A myocardial bridge occurs when one of the coronary arteries tunnels through the myocardium rather than resting on top of it. Typically, the arteries rest on top of the heart muscle and feed blood down into smaller vessels that populate throughout the myocardium. But if the muscle grows around one of the larger arteries, then a myocardial bridge is formed. As the heart squeezes to pump blood, the muscle exerts pressure across the bridge and constricts the artery. This defect is present from birth. It can lead to uncomfortable, powerful heartbeats and angina. The incidence of the condition in the general population is estimated at 5% based on autopsy findings, but significance when found in association with other cardiac conditions is unknown.
The condition is diagnosed on a scaled based on what percentage of obstruction occurs. If there is less than 50% blockage, then the condition is probably benign. A result of at least 70% usually causes some pain. Small amounts of myocardial bridging often are undetectable, as the blood usually flows through the coronary while the heart is relaxing in diastole.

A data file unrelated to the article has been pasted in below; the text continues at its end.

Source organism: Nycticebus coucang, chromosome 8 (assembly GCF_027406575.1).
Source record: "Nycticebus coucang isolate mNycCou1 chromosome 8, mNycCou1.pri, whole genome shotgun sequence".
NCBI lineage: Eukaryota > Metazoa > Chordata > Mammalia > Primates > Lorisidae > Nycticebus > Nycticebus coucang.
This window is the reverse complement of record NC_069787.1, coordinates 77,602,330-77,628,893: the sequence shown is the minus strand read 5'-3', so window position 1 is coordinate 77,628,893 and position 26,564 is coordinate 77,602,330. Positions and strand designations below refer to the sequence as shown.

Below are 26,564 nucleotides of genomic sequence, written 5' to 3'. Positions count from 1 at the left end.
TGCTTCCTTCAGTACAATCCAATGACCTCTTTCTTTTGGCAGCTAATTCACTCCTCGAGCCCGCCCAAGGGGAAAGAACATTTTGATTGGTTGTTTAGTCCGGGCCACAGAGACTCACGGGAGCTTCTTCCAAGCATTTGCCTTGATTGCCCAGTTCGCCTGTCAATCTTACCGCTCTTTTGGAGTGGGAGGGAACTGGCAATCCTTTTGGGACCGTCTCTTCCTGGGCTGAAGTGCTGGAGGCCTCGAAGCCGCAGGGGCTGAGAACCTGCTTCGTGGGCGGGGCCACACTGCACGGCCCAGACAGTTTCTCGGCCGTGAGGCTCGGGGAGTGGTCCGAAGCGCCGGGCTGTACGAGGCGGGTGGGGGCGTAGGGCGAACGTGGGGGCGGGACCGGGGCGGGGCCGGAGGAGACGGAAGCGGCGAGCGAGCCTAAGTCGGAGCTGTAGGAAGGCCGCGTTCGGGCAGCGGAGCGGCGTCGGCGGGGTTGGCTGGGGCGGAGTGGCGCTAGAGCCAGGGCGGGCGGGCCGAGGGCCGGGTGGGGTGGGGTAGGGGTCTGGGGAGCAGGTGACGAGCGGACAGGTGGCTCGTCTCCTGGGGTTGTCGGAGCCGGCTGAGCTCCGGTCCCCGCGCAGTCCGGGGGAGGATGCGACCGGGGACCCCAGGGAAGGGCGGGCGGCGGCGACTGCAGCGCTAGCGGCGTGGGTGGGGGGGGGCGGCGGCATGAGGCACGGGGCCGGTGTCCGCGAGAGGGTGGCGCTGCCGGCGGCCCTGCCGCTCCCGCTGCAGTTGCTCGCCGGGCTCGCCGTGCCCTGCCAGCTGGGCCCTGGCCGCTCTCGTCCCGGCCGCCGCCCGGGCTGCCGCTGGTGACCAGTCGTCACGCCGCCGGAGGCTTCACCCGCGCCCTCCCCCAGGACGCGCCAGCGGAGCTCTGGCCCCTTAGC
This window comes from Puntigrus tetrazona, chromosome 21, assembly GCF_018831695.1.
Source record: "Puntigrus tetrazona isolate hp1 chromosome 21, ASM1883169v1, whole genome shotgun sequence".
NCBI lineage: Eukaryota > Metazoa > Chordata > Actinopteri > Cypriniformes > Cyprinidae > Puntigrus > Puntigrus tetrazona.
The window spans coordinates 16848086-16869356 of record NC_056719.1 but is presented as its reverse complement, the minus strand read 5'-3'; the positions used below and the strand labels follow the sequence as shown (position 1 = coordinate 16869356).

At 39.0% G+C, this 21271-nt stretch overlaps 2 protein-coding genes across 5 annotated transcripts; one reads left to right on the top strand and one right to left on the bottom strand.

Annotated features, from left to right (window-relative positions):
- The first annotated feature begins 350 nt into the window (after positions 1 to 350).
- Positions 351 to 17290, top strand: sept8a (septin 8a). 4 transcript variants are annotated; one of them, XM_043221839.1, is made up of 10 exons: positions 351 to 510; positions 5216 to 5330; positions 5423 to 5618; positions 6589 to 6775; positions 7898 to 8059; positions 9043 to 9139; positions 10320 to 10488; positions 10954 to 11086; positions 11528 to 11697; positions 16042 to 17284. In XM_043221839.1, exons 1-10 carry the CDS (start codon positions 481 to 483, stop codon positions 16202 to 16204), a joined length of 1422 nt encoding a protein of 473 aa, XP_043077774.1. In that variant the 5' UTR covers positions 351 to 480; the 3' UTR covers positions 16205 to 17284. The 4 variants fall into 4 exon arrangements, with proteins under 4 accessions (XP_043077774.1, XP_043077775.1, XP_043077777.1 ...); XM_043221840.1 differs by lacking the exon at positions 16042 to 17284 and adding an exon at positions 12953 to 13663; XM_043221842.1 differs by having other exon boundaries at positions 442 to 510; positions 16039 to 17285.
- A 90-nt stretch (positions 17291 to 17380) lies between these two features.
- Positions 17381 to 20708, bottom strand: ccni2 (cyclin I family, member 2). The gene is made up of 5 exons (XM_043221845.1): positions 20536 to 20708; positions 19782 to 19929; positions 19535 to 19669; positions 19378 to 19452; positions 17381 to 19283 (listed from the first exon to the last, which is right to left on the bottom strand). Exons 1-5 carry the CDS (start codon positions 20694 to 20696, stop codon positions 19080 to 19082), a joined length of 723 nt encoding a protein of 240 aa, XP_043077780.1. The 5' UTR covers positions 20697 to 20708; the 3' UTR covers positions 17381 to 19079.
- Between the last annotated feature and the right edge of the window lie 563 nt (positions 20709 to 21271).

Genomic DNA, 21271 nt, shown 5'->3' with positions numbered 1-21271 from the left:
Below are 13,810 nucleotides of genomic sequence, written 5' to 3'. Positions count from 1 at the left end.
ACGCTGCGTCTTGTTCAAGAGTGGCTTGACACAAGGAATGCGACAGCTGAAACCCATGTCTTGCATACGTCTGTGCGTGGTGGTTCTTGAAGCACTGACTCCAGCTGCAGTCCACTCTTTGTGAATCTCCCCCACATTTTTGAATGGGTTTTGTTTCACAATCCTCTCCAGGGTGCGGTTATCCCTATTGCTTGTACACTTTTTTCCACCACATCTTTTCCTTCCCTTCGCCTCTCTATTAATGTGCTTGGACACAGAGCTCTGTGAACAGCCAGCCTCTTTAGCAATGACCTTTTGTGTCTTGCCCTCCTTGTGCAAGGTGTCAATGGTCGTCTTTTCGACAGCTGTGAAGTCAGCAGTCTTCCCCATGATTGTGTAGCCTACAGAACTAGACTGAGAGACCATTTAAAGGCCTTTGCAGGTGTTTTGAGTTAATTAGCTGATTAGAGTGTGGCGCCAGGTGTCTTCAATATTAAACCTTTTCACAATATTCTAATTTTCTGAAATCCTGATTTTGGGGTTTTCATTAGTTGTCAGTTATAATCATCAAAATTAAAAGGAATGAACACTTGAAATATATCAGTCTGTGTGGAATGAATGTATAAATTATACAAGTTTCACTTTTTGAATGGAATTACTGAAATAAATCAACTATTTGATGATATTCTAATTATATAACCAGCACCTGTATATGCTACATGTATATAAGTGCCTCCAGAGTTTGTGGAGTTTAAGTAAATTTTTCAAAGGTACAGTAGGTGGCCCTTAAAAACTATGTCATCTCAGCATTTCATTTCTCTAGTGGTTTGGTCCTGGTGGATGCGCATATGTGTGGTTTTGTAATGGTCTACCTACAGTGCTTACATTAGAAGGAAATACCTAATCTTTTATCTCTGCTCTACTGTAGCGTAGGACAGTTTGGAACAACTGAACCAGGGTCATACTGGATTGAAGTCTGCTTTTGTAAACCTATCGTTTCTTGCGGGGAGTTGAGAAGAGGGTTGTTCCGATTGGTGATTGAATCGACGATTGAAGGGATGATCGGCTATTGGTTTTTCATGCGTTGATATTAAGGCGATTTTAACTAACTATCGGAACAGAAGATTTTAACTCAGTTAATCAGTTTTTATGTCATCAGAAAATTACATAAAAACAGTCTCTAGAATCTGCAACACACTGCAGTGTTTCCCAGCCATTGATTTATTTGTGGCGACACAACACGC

This condition can cause complications such as vasospasm, angina pectoris, arrhythmia, Vtach. Additionally many patients express discomfort in specific positions, (i.e. lying on the left side for a prolonged period of time).
Figure 1 shows a series of angiographic images with a bridge on the left anterior descending coronary artery (LAD) in a male patient of 65 years.
- A1) Right anterior oblique view taken at end systole. The compressed vessel segment is indicated by the two arrows.
- B1) Left anterior oblique view taken nearly at the same instant.
- A2) Same view as in A1, but taken 133 ms later. The tunneled segment is no longer compressed.
- B2) Same view as in B1 but 133 ms later.
- Harlan Krumholz, M.D. discusses myocardial bridging
- Medical definition of myocardial bridge
- Myocardial bridge summary by the Texas Heart Institute
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